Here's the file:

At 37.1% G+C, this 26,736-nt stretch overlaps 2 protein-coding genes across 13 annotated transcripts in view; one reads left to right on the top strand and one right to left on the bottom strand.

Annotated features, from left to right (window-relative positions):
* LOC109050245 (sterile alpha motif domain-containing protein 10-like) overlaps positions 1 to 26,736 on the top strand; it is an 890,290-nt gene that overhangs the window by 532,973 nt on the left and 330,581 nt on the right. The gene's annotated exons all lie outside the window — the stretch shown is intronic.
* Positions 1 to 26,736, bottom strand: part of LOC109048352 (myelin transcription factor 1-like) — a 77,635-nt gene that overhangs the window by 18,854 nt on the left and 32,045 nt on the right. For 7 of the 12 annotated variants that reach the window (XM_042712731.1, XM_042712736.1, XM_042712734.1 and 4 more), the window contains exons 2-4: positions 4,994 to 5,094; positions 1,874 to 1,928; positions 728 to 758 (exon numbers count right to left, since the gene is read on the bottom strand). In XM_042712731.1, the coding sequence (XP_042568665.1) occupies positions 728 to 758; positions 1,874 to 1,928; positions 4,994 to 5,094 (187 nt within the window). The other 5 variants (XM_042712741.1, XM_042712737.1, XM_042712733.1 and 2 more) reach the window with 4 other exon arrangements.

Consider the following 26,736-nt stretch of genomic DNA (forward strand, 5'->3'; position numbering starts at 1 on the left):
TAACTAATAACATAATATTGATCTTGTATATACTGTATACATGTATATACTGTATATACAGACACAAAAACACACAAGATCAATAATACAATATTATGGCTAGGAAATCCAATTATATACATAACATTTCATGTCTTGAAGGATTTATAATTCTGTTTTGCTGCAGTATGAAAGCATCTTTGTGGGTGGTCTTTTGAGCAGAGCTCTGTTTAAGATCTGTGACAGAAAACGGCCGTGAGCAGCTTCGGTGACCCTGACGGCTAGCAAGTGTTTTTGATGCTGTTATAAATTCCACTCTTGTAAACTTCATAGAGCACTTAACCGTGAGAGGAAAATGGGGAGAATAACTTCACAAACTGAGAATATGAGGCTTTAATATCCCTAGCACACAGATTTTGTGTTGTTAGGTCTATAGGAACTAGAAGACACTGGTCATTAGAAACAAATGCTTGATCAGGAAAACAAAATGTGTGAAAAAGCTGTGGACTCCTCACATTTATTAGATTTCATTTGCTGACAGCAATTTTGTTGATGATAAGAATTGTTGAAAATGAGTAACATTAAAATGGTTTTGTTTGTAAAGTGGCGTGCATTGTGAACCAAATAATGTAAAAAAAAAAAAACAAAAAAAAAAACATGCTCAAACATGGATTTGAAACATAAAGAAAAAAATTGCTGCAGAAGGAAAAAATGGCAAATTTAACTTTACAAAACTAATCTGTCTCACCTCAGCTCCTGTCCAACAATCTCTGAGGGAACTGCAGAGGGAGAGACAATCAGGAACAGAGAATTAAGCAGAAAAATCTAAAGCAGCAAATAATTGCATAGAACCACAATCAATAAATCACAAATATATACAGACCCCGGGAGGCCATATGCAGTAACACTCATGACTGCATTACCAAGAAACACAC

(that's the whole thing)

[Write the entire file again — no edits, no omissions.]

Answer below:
At 37.1% G+C, this 26,736-nt stretch overlaps 2 protein-coding genes across 13 annotated transcripts in view; one reads left to right on the top strand and one right to left on the bottom strand.

Annotated features, from left to right (window-relative positions):
* LOC109050245 (sterile alpha motif domain-containing protein 10-like) overlaps positions 1 to 26,736 on the top strand; it is an 890,290-nt gene that overhangs the window by 532,973 nt on the left and 330,581 nt on the right. The gene's annotated exons all lie outside the window — the stretch shown is intronic.
* Positions 1 to 26,736, bottom strand: part of LOC109048352 (myelin transcription factor 1-like) — a 77,635-nt gene that overhangs the window by 18,854 nt on the left and 32,045 nt on the right. For 7 of the 12 annotated variants that reach the window (XM_042712731.1, XM_042712736.1, XM_042712734.1 and 4 more), the window contains exons 2-4: positions 4,994 to 5,094; positions 1,874 to 1,928; positions 728 to 758 (exon numbers count right to left, since the gene is read on the bottom strand). In XM_042712731.1, the coding sequence (XP_042568665.1) occupies positions 728 to 758; positions 1,874 to 1,928; positions 4,994 to 5,094 (187 nt within the window). The other 5 variants (XM_042712741.1, XM_042712737.1, XM_042712733.1 and 2 more) reach the window with 4 other exon arrangements.

Consider the following 26,736-nt stretch of genomic DNA (forward strand, 5'->3'; position numbering starts at 1 on the left):
TAACTAATAACATAATATTGATCTTGTATATACTGTATACATGTATATACTGTATATACAGACACAAAAACACACAAGATCAATAATACAATATTATGGCTAGGAAATCCAATTATATACATAACATTTCATGTCTTGAAGGATTTATAATTCTGTTTTGCTGCAGTATGAAAGCATCTTTGTGGGTGGTCTTTTGAGCAGAGCTCTGTTTAAGATCTGTGACAGAAAACGGCCGTGAGCAGCTTCGGTGACCCTGACGGCTAGCAAGTGTTTTTGATGCTGTTATAAATTCCACTCTTGTAAACTTCATAGAGCACTTAACCGTGAGAGGAAAATGGGGAGAATAACTTCACAAACTGAGAATATGAGGCTTTAATATCCCTAGCACACAGATTTTGTGTTGTTAGGTCTATAGGAACTAGAAGACACTGGTCATTAGAAACAAATGCTTGATCAGGAAAACAAAATGTGTGAAAAAGCTGTGGACTCCTCACATTTATTAGATTTCATTTGCTGACAGCAATTTTGTTGATGATAAGAATTGTTGAAAATGAGTAACATTAAAATGGTTTTGTTTGTAAAGTGGCGTGCATTGTGAACCAAATAATGTAAAAAAAAAAAAACAAAAAAAAAAACATGCTCAAACATGGATTTGAAACATAAAGAAAAAAATTGCTGCAGAAGGAAAAAATGGCAAATTTAACTTTACAAAACTAATCTGTCTCACCTCAGCTCCTGTCCAACAATCTCTGAGGGAACTGCAGAGGGAGAGACAATCAGGAACAGAGAATTAAGCAGAAAAATCTAAAGCAGCAAATAATTGCATAGAACCACAATCAATAAATCACAAATATATACAGACCCCGGGAGGCCATATGCAGTAACACTCATGACTGCATTACCAAGAAACACAC